Up chimneys, crying, Sweep! sweep! sweep!










XXVIII.

The Rose.

"DIAR MOTHER," said a little boy,
This rose is sweet and red ;
Then tell me, pray, the reason why
I heard you call it dead ?

"I did not think it was alive,
I never heard it talk,
Nor did I ever see it strive
To run about or walk!"
" My dearest boy," the Mother said,
This rose grew on a tree:
But now its leaves begin to fade,
And all fall off, you see.

"Before, when growing on the bough
So beautiful and red,
We say it lived! but, withering now,
We say the rose is dead."























XXIX.


Poisonous Fruit.

As Tommy and his sister Jane
Were walking down a shady lane,
They saw some berries, bright apd red,
That hung around and overhead.









And soon the bough they bended down,
To make the scarlet fruit their own;
And part they ate, and part in play
They threw about and flung away.

But long they had not been at home
Before poor Jane and little Tom
Were taken, sick and ill, to bed,
And since, I've heard, they both are dead.

Alas! had Tommy understood
That fruit in lanes is seldom good,
He might have walked with little Jane
Again along the shady lane.












11


XXX.


Dangerous Sport.

POOR PETER was burnt by the poker one
day,
When he made it look pretty and red!
For the beautiful sparks made him think it
fine play,
To lift it as high as his head.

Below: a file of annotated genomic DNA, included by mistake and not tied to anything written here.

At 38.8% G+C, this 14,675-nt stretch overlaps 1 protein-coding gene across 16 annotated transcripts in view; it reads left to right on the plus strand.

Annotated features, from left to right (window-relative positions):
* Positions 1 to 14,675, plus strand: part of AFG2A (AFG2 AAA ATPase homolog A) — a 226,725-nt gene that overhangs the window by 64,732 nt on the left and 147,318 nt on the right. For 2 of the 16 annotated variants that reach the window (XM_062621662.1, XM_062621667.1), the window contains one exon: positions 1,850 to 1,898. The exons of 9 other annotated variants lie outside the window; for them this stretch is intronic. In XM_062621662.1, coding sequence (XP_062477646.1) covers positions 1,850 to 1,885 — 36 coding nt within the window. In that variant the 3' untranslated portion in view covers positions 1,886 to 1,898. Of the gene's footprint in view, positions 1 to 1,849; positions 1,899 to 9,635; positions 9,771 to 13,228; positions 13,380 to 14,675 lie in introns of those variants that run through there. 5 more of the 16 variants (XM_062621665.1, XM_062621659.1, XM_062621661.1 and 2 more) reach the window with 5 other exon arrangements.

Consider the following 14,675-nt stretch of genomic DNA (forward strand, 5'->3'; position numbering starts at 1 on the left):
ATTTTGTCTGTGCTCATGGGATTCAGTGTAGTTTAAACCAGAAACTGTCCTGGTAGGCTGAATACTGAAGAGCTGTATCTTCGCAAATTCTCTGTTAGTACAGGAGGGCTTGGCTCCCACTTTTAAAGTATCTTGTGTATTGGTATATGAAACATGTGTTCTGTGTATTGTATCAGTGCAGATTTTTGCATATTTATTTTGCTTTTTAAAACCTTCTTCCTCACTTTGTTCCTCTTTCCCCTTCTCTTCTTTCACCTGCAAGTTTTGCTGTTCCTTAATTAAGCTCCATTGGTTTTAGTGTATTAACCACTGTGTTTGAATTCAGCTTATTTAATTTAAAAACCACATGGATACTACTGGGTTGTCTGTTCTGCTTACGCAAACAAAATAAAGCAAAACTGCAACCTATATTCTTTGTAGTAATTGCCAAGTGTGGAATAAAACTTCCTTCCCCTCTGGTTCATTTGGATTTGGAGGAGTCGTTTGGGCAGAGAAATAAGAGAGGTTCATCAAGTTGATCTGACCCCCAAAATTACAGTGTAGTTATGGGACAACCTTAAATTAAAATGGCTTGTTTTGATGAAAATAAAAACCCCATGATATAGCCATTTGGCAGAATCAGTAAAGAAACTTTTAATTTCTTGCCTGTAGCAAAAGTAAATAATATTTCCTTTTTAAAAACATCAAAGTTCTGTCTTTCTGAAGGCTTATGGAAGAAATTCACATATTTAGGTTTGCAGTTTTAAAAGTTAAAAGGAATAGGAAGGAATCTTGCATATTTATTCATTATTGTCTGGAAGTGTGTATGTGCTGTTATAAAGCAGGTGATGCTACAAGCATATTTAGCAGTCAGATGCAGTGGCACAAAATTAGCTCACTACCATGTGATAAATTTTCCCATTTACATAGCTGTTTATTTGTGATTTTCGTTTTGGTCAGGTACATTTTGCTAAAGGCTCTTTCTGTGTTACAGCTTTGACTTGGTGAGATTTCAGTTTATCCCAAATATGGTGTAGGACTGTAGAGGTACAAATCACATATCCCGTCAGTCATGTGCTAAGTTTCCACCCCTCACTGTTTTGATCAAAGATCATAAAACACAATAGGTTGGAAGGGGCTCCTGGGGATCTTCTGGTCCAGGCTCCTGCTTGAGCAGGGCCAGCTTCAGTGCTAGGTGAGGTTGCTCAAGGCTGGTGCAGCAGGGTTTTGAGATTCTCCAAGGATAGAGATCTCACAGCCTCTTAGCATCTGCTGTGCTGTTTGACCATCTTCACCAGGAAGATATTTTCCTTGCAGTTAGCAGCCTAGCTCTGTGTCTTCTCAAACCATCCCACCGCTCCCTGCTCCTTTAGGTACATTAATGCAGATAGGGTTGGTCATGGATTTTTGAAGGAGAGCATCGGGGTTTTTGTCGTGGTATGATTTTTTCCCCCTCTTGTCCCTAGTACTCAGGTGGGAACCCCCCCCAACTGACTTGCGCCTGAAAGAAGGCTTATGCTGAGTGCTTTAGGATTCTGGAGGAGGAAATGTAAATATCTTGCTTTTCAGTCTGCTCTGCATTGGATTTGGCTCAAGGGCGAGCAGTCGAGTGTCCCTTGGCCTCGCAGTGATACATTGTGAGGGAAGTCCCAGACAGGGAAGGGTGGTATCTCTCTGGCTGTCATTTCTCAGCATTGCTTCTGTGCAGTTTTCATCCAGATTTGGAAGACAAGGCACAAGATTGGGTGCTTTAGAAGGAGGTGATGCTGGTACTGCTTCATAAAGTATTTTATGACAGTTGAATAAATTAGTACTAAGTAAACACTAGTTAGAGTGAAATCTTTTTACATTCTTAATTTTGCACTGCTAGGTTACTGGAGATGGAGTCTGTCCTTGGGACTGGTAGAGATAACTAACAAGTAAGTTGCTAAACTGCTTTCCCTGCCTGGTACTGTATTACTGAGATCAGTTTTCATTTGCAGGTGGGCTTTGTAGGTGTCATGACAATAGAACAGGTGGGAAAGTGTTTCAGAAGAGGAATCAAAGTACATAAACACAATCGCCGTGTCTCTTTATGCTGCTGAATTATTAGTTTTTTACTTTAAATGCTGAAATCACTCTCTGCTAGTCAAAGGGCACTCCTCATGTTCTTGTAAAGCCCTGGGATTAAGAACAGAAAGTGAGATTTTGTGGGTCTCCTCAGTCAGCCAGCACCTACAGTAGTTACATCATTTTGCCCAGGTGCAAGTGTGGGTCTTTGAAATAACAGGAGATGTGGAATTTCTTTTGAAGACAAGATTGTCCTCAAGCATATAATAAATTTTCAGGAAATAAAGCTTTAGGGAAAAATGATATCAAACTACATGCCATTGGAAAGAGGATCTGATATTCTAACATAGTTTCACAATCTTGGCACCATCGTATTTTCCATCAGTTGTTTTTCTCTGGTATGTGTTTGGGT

62

But somehow it happened, his finger and
thumb
Were terribly scorched by the heat;
And he scream'd out aloud for his Mother
to come,
Arid stamp'd on the floor with his feet.

Now if Peter had minded his Mother's com-
mand,
His fingers would not have been sore;
And he promised again, as she bound up his
hand,
To play with hot pokers no more.





















XXXI.

The .Stracnger.


Who knocks so loudly at the gate ?
The night is dark, the hour is late,
And rain comes pelting down I
Oh, 'tis a stranger gone astray
That calls to ask the nearest way
To yonder little town.






64

Why, 'tis a long and dreary mile,
For one overcome with cold and toil;
Go to him, Charles, and say,
"Good stranger! here repose to-night,
And with the morning's earliest light
We'll guide you on. your way."























XXXII.


Hymn.

O LonD I my infant voice I raise,
Thy holy name to bless!
In daily songs of thanks and praise,
For mereies numberless.
F2


91-2,1/


...I,~









For parents who have taught me right,
That Thou art good and true,
And though unseen by my weak sight,
Thou seest all I do.

Let all my thoughts and actions rise
From innocence and truth;
And Thou, O Lord! wilt not despise
The prayer of early youth.

As through Thy power I live and move,
And say, Thy will be done;"
O keep, in mercy and in love,
The work Thou hast begun.


The "Journal" Printing Offices, 81, Cannon Street, Birmingham.